Our salt-free Chimichurri Seasoning starts low and ends on a high note. It is, initially, warm with a comfortable base of paprika and aji amarillo powder, supporting the deep umber nuance of black pepper. Then the nutty power of roasted garlic takes a turn, lending its savory aroma to this blend before the herbs start to assert themselves. Grassy and peppery parsley leads the way, followed by the gentle mint verdancy of basil and the congenial bitterness of oregano. Lemon jumps out, in the thyme and from the zest, for an entertaining finish. We blend our Chimichurri Seasoning in small batches in our facility, to provide our customers with the freshest and most flavorful product possible.
Chimichurri is an uncooked, herb-based condiment, mainly used on meats, that originated in Argentina. It is primarily used tableside, and is shared like a bowl of salsa would be. Chimichurri is a loose sauce; it is not a pesto, which binds together with nuts and cheese, and it is not a smooth ketchup or puree. It is used to dress the meat, not smother it; the combination of herbs and vinegar cut through fatty flavors of meat, bringing bright balance to an otherwise heavy dish. It’s unclear where the name came from. Some linguists say “chimichurri” is borrowed from the Basque word tximitxurri, which means “a mixture of several things in no particular order” and came about after a wave of Basque emigration in the 19th century. Others says it’s a colloquial way of saying “Jimmy’s curry”, with Jimmy being an English merchant or mercenary—sources are unclear—whose first name was hard to pronounce for native tongues.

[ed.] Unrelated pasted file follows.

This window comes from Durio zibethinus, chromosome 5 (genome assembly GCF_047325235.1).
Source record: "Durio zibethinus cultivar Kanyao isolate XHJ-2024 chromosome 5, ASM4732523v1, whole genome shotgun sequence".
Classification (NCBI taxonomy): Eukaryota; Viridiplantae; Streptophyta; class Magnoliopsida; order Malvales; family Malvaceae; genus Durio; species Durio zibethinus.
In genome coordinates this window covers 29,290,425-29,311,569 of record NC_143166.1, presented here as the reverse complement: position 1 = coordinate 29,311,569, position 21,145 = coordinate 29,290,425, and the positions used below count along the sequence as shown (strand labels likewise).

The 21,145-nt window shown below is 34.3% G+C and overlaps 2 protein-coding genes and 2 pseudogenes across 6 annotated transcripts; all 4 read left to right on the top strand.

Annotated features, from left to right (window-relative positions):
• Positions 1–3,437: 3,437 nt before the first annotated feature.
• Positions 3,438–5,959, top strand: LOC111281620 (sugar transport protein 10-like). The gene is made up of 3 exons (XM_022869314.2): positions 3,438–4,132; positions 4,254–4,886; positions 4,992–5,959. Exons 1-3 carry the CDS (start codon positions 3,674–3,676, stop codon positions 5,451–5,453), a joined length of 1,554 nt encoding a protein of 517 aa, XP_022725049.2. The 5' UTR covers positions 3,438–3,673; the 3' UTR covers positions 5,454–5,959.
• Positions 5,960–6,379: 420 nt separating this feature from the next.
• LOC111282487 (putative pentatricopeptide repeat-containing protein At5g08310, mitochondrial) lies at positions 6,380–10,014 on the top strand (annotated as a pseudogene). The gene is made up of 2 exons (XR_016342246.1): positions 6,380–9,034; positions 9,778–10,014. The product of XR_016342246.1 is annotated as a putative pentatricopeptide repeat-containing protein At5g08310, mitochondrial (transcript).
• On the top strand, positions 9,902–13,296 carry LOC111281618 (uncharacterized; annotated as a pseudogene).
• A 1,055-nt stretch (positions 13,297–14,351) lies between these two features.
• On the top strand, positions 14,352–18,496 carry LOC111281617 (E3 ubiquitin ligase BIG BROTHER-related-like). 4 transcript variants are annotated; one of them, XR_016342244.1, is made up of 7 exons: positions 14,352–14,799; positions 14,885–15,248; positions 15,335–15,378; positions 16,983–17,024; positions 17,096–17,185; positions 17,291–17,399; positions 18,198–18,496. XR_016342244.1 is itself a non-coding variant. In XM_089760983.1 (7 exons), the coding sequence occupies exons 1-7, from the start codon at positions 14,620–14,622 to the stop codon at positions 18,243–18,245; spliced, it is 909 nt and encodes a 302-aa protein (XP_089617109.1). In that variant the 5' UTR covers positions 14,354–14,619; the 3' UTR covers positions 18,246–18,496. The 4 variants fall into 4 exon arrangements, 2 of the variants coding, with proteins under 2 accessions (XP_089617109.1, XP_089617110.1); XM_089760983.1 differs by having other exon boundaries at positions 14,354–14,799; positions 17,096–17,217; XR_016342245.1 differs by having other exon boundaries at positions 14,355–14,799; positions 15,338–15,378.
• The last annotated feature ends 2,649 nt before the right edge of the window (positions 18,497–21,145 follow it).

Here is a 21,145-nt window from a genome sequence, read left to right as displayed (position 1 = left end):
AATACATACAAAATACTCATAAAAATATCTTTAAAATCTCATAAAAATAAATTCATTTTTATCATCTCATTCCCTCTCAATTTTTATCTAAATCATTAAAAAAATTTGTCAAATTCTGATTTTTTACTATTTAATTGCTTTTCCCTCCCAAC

Tips From Our Kitchen
Use our salt-free Chimichurri Seasoning wherever you want a fresh burst of flavor. Make Chimichurri Sauce and drizzle it over steak, ribs, or grilled sausage. It is also wonderful drizzled over grilled tofu. This is a mild, family-friendly seasoning blend so don’t be afraid to use it wherever you’d like an extra boost of flavor. Toss boiled potatoes in butter and Chimichurri Seasoning. Toss over toasted flatbreads. Stir into rice and beans. Make a dipping sauce for empanadas. It would be a wonderful addition to minestrone or tortellini soup. Add toward the end of cooking time; in soups, parsley can lose its flavor with too much exposure to heat. Under more direct heat, like a grill, parsley can burn.
Blended from paprika, black pepper, parsley, garlic, basil, lemon, oregano, thyme and chili powder.
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Serving Size1 tsp
Amount Per Serving
% Daily Value*